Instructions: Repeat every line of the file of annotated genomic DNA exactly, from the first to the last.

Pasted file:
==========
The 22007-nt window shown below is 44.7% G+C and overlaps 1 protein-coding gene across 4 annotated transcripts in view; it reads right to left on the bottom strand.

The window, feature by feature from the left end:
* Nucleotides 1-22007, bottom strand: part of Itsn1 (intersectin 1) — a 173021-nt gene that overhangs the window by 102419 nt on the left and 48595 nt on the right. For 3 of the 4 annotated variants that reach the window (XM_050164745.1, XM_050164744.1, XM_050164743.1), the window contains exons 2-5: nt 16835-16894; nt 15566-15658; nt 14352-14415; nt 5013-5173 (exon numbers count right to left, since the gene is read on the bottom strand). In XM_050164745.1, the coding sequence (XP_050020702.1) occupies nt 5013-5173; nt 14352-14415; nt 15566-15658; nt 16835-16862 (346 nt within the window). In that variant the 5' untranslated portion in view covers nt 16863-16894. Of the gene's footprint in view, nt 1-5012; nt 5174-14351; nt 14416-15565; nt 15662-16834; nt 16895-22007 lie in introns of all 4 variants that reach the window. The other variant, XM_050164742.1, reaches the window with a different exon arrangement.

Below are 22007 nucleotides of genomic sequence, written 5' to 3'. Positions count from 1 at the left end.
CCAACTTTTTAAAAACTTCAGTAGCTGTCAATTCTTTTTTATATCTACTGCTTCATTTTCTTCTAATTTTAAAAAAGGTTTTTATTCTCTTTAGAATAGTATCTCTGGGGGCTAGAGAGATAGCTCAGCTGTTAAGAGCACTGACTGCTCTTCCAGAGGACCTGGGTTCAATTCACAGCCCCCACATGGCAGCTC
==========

The 22007-nt window shown below is 44.7% G+C and overlaps 1 protein-coding gene across 4 annotated transcripts in view; it reads right to left on the bottom strand.

The window, feature by feature from the left end:
* Nucleotides 1-22007, bottom strand: part of Itsn1 (intersectin 1) — a 173021-nt gene that overhangs the window by 102419 nt on the left and 48595 nt on the right. For 3 of the 4 annotated variants that reach the window (XM_050164745.1, XM_050164744.1, XM_050164743.1), the window contains exons 2-5: nt 16835-16894; nt 15566-15658; nt 14352-14415; nt 5013-5173 (exon numbers count right to left, since the gene is read on the bottom strand). In XM_050164745.1, the coding sequence (XP_050020702.1) occupies nt 5013-5173; nt 14352-14415; nt 15566-15658; nt 16835-16862 (346 nt within the window). In that variant the 5' untranslated portion in view covers nt 16863-16894. Of the gene's footprint in view, nt 1-5012; nt 5174-14351; nt 14416-15565; nt 15662-16834; nt 16895-22007 lie in introns of all 4 variants that reach the window. The other variant, XM_050164742.1, reaches the window with a different exon arrangement.

Below are 22007 nucleotides of genomic sequence, written 5' to 3'. Positions count from 1 at the left end.
CCAACTTTTTAAAAACTTCAGTAGCTGTCAATTCTTTTTTATATCTACTGCTTCATTTTCTTCTAATTTTAAAAAAGGTTTTTATTCTCTTTAGAATAGTATCTCTGGGGGCTAGAGAGATAGCTCAGCTGTTAAGAGCACTGACTGCTCTTCCAGAGGACCTGGGTTCAATTCACAGCCCCCACATGGCAGCTC